Uganda and the IMF
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The International Monetary Fund (IMF) approved today the second annual loan for Uganda under the Enhanced Structural Adjustment Facility (ESAF),1 equivalent to SDR 33.5 million (about US$46 million), to support the government’s economic program for 1998/99 (July-June). The loan is available in two semiannual installments, the first of which, equivalent to SDR 16.7 million (about US$23 million), will be disbursed on November 25, 1998.
On November 10, 1997, the IMF approved a three-year ESAF arrangement for Uganda in an amount equivalent to SDR 100.4 million (see Press Release No. 97/52). Macroeconomic performance in 1997/98 was generally in line with the program. Real GDP growth, which was adversely affected by El Nino weather conditions in the first half of the year, recovered in the second half, rising by 5.5 percent for the year. The performance was aided by a strong rebound in food production amid the return of normal weather conditions during the second half of the year. Inflation was low, and underlying inflation has been held for some time near industrial country levels. International reserves have been built to a relatively comfortable level, providing Uganda with a cushion to weather future external shocks. Notable progress was made in 1997/98 in a number of structural areas, particularly trade liberalization, civil service reform, tax administration, and financial sector reform, although privatization targets were not fully achieved. Under the first annual ESAF loan, Uganda reached the completion point under the Initiative for Heavily Indebted Poor Countries, or HIPC,2 (see Press Information Notice No. 98/37).
Medium-Term Strategy and the Program for 1998/99-2000/01
The government’s medium-term economic strategy is aimed at realizing average real growth of 7 percent a year, containing inflation at 5 percent, and maintaining gross international reserves at a level equivalent to about five months of imports of goods and nonfactor services. The overall fiscal deficit (excluding grants) would increase moderately to 6.7 percent of GDP during 1998/99, and decline gradually to 6.0 percent by 2000/01. Fiscal revenue would rise to12.1 percent of GDP in 1998/99 from 11.4 percent in 1997/98, and would increase to 13 percent of GDP by 2000/01. As reform of excise and trade taxes would be revenue reducing, targeted increases in the revenue-to-GDP ratio will depend crucially on improvements in tax and customs administration, for which the government is receiving technical assistance.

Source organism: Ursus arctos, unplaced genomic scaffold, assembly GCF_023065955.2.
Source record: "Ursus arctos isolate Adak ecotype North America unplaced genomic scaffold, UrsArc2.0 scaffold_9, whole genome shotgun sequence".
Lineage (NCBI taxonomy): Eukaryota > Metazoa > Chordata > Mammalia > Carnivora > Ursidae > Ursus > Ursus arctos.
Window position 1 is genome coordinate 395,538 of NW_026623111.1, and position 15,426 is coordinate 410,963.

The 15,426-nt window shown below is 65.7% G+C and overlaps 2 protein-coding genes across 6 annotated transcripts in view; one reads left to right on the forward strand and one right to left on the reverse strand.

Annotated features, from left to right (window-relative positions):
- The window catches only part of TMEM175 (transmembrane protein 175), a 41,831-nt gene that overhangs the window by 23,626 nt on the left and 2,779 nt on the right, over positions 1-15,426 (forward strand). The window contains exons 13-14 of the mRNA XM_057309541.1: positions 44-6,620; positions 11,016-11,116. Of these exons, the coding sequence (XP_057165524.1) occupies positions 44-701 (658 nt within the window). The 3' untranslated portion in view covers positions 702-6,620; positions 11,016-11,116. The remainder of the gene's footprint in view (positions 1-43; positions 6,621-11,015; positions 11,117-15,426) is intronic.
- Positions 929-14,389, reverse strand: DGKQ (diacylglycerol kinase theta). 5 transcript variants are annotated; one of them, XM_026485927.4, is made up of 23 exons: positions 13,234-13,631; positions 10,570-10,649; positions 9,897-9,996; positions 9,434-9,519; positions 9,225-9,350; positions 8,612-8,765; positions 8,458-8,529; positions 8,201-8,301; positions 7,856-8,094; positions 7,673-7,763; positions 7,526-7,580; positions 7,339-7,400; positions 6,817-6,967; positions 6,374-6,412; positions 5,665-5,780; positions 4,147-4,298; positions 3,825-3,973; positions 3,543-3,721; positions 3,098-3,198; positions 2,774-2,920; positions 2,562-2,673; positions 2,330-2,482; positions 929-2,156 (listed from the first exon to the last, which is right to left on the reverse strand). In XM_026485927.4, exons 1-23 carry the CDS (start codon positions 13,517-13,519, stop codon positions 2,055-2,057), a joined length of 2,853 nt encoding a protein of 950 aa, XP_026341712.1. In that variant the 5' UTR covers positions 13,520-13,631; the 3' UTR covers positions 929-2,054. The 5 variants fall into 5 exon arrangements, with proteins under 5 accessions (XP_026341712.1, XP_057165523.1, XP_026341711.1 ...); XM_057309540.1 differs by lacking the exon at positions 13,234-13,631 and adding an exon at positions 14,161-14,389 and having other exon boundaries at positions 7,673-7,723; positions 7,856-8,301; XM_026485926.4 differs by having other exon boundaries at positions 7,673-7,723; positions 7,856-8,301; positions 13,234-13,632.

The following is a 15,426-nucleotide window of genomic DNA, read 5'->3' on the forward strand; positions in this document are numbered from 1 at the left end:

Revenue enhancement remains a key element of fiscal sustainability. While tax administration has improved revenue performance, it is imperative that the government implement further revenue measures, including steps to combat smuggling and enforce penalties for tax evasion. On the expenditure side, weaknesses in expenditure control and the accumulation of domestic arrears are a concern. Other areas of concern have emerged, such as the health of some smaller banks. Further strengthening of payroll management, pension reform and a restructuring of public utilities are also warranted. However, Uganda’s favorable macroeconomic environment and external outlook allow some flexibility in fiscal policy, and provide an opportunity to accelerate urgent social and other priority spending.
The authorities’ program envisages a deepening and strengthening of structural reforms in the financial sector, with emphasis on bank supervision and enforcement of prudential regulations. An important stage of financial sector reform has been completed with the recapitalization and privatization of several banks. The next stage must deal with strengthening bank supervision and enforcing the prudential and regulatory framework. Public enterprise reform and reforms within the civil service and pension system are among additional measures seen. Also envisaged is a shift in the structure of public expenditures in favor of social programs and other priority areas.
The Challenge Ahead
Debt relief for Uganda will continue to be required in the period ahead, even with support under the HIPC Initiative. It will be important for non-Paris Club bilateral creditors, in particular, to provide relief as generous as that granted by Uganda’s Paris Club creditors. Additionally, a deterioration in regional and internal security could adversely impact donor assistance and foreign direct investment. Therefore, close monitoring of defense spending by the authorities is warranted.
Uganda joined the IMF on September 27, 1963. Its quota3 is SDR 133.9 million (about US$186 million). As of September 30, 1998, Uganda’s outstanding use of IMF resources totaled SDR 272 million (about US$377 million).
1The ESAF is a concessional IMF facility for assisting eligible members that are undertaking economic reform programs to strengthen their balance of payments and improve their growth prospects. ESAF loans carry an interest rate of 0.5 percent a year and are repayable over 10 years with a 512-year grace period.
2The HIPC Initiative entails coordinated action by the international financial community, including multilateral institutions, to reduce to sustainable levels the external debt burden of heavily indebted poor countries that pursue IMF- and World Bank-supported adjustment and reform programs, but for whom traditional debt relief mechanisms are insufficient.
IMF EXTERNAL RELATIONS DEPARTMENT